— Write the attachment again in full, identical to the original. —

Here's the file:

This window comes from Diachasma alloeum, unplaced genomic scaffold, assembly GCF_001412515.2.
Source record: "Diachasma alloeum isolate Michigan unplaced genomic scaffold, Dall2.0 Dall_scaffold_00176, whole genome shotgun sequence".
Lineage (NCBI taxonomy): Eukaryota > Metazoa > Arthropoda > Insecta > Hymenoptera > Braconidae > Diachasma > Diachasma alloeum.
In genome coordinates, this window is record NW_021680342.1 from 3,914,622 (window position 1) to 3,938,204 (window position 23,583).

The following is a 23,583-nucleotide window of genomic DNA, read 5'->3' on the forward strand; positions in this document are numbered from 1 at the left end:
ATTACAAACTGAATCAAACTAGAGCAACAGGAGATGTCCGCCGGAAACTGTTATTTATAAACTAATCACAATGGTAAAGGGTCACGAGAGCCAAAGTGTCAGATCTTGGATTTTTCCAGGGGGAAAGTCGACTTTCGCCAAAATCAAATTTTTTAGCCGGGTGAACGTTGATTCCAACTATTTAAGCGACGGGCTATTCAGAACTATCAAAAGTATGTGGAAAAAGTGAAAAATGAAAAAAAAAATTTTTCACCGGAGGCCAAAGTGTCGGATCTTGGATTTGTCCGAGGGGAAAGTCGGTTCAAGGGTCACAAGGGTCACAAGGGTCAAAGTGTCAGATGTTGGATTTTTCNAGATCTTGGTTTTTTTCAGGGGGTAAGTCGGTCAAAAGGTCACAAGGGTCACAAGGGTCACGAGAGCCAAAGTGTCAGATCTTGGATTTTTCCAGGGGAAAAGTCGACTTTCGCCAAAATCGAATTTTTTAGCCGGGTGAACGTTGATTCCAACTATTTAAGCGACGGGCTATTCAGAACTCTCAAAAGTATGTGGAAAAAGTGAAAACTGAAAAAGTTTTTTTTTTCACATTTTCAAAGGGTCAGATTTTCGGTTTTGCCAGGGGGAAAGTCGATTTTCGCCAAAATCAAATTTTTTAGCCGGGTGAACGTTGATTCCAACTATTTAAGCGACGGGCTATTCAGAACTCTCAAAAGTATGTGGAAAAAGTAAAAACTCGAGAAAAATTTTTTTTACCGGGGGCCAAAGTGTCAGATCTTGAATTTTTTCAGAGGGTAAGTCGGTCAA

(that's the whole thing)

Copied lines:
This window comes from Diachasma alloeum, unplaced genomic scaffold, assembly GCF_001412515.2.
Source record: "Diachasma alloeum isolate Michigan unplaced genomic scaffold, Dall2.0 Dall_scaffold_00176, whole genome shotgun sequence".
Lineage (NCBI taxonomy): Eukaryota > Metazoa > Arthropoda > Insecta > Hymenoptera > Braconidae > Diachasma > Diachasma alloeum.
In genome coordinates, this window is record NW_021680342.1 from 3,914,622 (window position 1) to 3,938,204 (window position 23,583).

The following is a 23,583-nucleotide window of genomic DNA, read 5'->3' on the forward strand; positions in this document are numbered from 1 at the left end:
ATTACAAACTGAATCAAACTAGAGCAACAGGAGATGTCCGCCGGAAACTGTTATTTATAAACTAATCACAATGGTAAAGGGTCACGAGAGCCAAAGTGTCAGATCTTGGATTTTTCCAGGGGGAAAGTCGACTTTCGCCAAAATCAAATTTTTTAGCCGGGTGAACGTTGATTCCAACTATTTAAGCGACGGGCTATTCAGAACTATCAAAAGTATGTGGAAAAAGTGAAAAATGAAAAAAAAAATTTTTCACCGGAGGCCAAAGTGTCGGATCTTGGATTTGTCCGAGGGGAAAGTCGGTTCAAGGGTCACAAGGGTCACAAGGGTCAAAGTGTCAGATGTTGGATTTTTCNAGATCTTGGTTTTTTTCAGGGGGTAAGTCGGTCAAAAGGTCACAAGGGTCACAAGGGTCACGAGAGCCAAAGTGTCAGATCTTGGATTTTTCCAGGGGAAAAGTCGACTTTCGCCAAAATCGAATTTTTTAGCCGGGTGAACGTTGATTCCAACTATTTAAGCGACGGGCTATTCAGAACTCTCAAAAGTATGTGGAAAAAGTGAAAACTGAAAAAGTTTTTTTTTTCACATTTTCAAAGGGTCAGATTTTCGGTTTTGCCAGGGGGAAAGTCGATTTTCGCCAAAATCAAATTTTTTAGCCGGGTGAACGTTGATTCCAACTATTTAAGCGACGGGCTATTCAGAACTCTCAAAAGTATGTGGAAAAAGTAAAAACTCGAGAAAAATTTTTTTTACCGGGGGCCAAAGTGTCAGATCTTGAATTTTTTCAGAGGGTAAGTCGGTCAA